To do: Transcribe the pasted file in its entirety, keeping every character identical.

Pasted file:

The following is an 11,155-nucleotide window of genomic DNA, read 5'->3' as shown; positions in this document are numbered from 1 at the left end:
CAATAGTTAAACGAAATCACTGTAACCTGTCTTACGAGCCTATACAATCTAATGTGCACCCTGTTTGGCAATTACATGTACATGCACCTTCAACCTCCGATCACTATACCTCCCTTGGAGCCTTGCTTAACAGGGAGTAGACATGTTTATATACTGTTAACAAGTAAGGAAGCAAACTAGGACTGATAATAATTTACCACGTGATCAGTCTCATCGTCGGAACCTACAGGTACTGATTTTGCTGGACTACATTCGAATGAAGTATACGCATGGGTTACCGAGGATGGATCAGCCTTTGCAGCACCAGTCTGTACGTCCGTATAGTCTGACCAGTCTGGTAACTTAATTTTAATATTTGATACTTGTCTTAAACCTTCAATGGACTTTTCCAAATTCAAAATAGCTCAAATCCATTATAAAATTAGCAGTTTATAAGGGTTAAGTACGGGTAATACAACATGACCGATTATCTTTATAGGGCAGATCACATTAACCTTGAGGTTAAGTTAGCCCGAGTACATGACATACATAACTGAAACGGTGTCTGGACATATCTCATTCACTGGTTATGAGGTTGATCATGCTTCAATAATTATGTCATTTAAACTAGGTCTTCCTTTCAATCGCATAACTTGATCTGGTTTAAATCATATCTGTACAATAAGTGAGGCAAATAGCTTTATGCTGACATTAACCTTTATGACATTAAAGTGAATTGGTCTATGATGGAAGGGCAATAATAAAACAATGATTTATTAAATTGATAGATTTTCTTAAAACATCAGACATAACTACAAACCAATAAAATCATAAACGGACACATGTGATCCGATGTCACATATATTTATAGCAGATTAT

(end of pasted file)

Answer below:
The following is an 11,155-nucleotide window of genomic DNA, read 5'->3' as shown; positions in this document are numbered from 1 at the left end:
CAATAGTTAAACGAAATCACTGTAACCTGTCTTACGAGCCTATACAATCTAATGTGCACCCTGTTTGGCAATTACATGTACATGCACCTTCAACCTCCGATCACTATACCTCCCTTGGAGCCTTGCTTAACAGGGAGTAGACATGTTTATATACTGTTAACAAGTAAGGAAGCAAACTAGGACTGATAATAATTTACCACGTGATCAGTCTCATCGTCGGAACCTACAGGTACTGATTTTGCTGGACTACATTCGAATGAAGTATACGCATGGGTTACCGAGGATGGATCAGCCTTTGCAGCACCAGTCTGTACGTCCGTATAGTCTGACCAGTCTGGTAACTTAATTTTAATATTTGATACTTGTCTTAAACCTTCAATGGACTTTTCCAAATTCAAAATAGCTCAAATCCATTATAAAATTAGCAGTTTATAAGGGTTAAGTACGGGTAATACAACATGACCGATTATCTTTATAGGGCAGATCACATTAACCTTGAGGTTAAGTTAGCCCGAGTACATGACATACATAACTGAAACGGTGTCTGGACATATCTCATTCACTGGTTATGAGGTTGATCATGCTTCAATAATTATGTCATTTAAACTAGGTCTTCCTTTCAATCGCATAACTTGATCTGGTTTAAATCATATCTGTACAATAAGTGAGGCAAATAGCTTTATGCTGACATTAACCTTTATGACATTAAAGTGAATTGGTCTATGATGGAAGGGCAATAATAAAACAATGATTTATTAAATTGATAGATTTTCTTAAAACATCAGACATAACTACAAACCAATAAAATCATAAACGGACACATGTGATCCGATGTCACATATATTTATAGCAGATTAT